Controlled Foreign Corporation: IRS Guide to IRC 957 Taxation (Board-Certified Tax Law Specialist)

Controlled Foreign Corporation: IRS Guide to IRC 957 Taxation (Board-Certified Tax Law Specialist)

Controlled Foreign Corporation: The Controlled Foreign Corporation rules are very complex. The Internal Revenue Service has revised the tax laws involving foreign corporations, Subpart F Income and GILTI. In recent years, the IRS has taken an aggressive position toward foreign account, assets and corporate reporting compliance. The failure to timely disclose foreign assets (such as foreign corporations) may results in significant fines and penalties. The penalties can be abated with various amnesty programs, such as FBAR Amnesty or FATCA Amnesty — collectively referred to as voluntary disclosure.

Controlled Foreign Corporation 

Understanding the concept of the a controlled corporation can be difficult. The CFC definition is unnecessarily complicated, the examples of CFC tax can be even more confusing and the CFC tax rules are ambiguous as best.

When a foreign corporation has U.S. ties, the IRS can more easily exert tax authority over it. But, without U.S. ties, the IRS had less methods for taxing the foreign corporation. Therefore, the U.S. (as did many other nations) developed the CFC anti-deferral regime.

What is the Purpose of the Regime

The purpose of the CFC is to reduce and eliminate the deferral of certain controlled foreign corporation income.

A controlled foreign corporation is equivalent to a type of IRS workaround. In other words, even when a foreign corporation does not have U.S. sourced income or other ties, the IRS may still be able to tax the U.S. shareholders of the corporation. This occurs when the foreign corporation is deemed a controlled foreign corporation or “CFC.”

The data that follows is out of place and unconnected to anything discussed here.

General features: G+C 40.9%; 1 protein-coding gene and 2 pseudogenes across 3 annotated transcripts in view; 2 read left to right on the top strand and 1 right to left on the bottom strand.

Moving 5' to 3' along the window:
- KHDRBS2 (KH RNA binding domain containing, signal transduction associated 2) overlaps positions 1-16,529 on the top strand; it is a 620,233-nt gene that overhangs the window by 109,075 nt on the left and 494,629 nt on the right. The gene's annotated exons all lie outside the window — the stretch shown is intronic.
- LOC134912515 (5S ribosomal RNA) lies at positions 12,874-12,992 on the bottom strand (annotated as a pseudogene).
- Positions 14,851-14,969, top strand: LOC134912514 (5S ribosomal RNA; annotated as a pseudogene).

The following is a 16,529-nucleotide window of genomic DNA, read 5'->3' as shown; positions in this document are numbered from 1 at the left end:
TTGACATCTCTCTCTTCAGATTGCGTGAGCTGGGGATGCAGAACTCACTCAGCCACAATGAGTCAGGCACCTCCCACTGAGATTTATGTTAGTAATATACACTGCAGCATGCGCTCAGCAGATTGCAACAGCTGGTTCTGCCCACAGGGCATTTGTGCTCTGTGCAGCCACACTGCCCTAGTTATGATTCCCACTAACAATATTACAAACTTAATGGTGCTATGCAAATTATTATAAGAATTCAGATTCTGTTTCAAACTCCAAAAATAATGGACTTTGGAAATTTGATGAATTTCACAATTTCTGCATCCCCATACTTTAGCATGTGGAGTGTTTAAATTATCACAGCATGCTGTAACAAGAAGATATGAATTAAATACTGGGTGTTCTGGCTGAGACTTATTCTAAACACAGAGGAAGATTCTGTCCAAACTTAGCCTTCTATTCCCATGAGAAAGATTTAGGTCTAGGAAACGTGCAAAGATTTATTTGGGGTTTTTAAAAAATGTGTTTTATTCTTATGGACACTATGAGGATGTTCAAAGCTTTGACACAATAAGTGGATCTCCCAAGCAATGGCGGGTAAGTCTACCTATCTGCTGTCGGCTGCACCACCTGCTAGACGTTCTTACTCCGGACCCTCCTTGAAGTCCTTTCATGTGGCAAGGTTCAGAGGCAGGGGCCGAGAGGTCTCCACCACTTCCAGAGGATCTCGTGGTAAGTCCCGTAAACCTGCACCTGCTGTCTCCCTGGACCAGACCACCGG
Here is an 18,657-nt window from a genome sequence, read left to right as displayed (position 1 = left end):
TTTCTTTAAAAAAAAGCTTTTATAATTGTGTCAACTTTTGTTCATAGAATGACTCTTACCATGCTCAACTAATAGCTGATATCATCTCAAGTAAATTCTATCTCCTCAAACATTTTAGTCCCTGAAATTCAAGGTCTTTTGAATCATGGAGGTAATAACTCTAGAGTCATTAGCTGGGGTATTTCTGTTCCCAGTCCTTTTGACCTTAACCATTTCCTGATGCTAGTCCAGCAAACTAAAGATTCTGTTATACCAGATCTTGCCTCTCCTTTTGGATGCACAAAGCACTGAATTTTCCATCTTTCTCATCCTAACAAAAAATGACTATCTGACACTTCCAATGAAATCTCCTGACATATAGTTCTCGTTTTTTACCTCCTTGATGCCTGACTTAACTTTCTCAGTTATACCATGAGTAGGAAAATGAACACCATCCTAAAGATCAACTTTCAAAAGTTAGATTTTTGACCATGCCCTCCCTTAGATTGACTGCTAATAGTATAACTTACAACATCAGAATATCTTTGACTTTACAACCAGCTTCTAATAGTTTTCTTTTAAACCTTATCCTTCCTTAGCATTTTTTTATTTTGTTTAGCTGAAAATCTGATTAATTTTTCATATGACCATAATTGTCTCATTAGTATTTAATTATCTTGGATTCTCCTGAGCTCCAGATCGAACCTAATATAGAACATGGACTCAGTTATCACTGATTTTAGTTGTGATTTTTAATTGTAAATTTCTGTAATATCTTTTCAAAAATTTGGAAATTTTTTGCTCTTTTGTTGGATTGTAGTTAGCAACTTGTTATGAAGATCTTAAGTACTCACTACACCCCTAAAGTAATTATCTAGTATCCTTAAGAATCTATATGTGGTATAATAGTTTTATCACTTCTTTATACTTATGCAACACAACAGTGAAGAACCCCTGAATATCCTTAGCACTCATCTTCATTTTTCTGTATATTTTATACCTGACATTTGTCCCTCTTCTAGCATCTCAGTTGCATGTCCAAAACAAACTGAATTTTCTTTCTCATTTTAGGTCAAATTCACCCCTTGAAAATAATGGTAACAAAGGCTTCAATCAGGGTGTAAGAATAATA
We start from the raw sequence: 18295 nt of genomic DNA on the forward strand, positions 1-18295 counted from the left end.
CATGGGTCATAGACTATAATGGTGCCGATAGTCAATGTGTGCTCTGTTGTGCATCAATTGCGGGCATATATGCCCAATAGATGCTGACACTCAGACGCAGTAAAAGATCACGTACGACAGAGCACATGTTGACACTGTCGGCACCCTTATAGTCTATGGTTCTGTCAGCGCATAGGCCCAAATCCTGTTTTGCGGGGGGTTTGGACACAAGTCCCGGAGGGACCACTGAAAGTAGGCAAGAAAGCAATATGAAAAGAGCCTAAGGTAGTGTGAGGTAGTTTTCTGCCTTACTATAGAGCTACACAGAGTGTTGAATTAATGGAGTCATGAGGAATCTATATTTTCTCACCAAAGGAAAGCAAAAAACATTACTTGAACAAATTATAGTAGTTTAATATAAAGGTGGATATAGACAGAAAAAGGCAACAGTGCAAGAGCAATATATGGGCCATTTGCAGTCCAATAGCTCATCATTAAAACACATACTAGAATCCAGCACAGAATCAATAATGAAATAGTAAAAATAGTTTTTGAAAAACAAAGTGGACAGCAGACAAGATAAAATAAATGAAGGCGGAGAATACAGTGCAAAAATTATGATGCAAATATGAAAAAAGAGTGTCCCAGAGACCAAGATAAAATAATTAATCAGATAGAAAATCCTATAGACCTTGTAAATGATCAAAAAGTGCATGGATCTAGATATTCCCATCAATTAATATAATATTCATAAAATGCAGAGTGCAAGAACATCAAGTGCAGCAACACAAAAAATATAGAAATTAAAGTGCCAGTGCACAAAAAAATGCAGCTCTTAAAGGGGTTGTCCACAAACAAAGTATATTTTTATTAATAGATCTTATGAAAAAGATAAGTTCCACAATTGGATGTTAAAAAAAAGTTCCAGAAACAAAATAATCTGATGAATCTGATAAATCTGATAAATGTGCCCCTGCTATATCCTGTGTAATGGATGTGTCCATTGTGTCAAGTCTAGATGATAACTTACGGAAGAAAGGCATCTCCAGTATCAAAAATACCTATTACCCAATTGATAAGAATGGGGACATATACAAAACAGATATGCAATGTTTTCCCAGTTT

With a controlled foreign corporation (CFC), the IRS has authority over U.S. taxpayers who are shareholders of the CFC. The IRS wants to avoid the shareholders from deferring tax. Therefore, the U.S. government developed the Subpart F rules under IRC section 952.

How to Define a CFC (IRC 957)

IRS tax law defines a CFC as a foreign corporation owned by more than 50% by U.S  persons, who each own at least 10% (Attribution Rules apply). If you have a Controlled Foreign Corporation, the IRS tax and reporting rules becomes infinitely more complicated.

 The two primary elements of determining if you have a Controlled Foreign Corporation is when the foreign corporation is:

  • Owned more than 50% by U.S. Persons (aka U.S. Shareholder); and
  • Each U.S. Person owns at least 10% (attribution riles apply).

Once a foreign corporation is deemed a controlled foreign corporation, the tax rules changes, as well as certain reporting requirements in accordance with Form 5471.

The IRS methods for taxing U.S. shareholders of foreign corporations changed significantly in 1962. At this time, Subpart F rules were introduced into the IRC (Internal Revenue Code). The goal of the Subpart F and CFC law was to reduce offshore tax havens, by expanding the U.S. tax anti-deferral regime. As a result of Subpart F, some categories of foreign corporation income is taxable — even if the income has not been distributed. 

Tax Cuts & Jobs Act 

While Controlled Foreign Corporation tax was modified as a result of TCJA (Tax Cuts and Jobs Act), which introduced GILTI (Global Intangible Low-Taxed Income) and IRC 965 transition tax, the general guidelines remain the same.

Controlled Foreign Corporation Examples

While Controlled Foreign Corporations come in many shapes and sizes, there a a few common CFCs we work with at Golding & Golding, in which having U.S. shareholders is the norm. They include:

– A Sociedad Anonima, in which the U.S. Person usually owns 90% of the Foreign Corporation, with a local resident owning 10%

– A Wholly Owned Foreign Corporation such as Hong Kong Ltd., BVI, or Australia PTY Ltd.

– A Foreign Corporation (Even if established just as a Foreign Trust), but is considered a Per Se Corporation under IRC§ 301.7701-2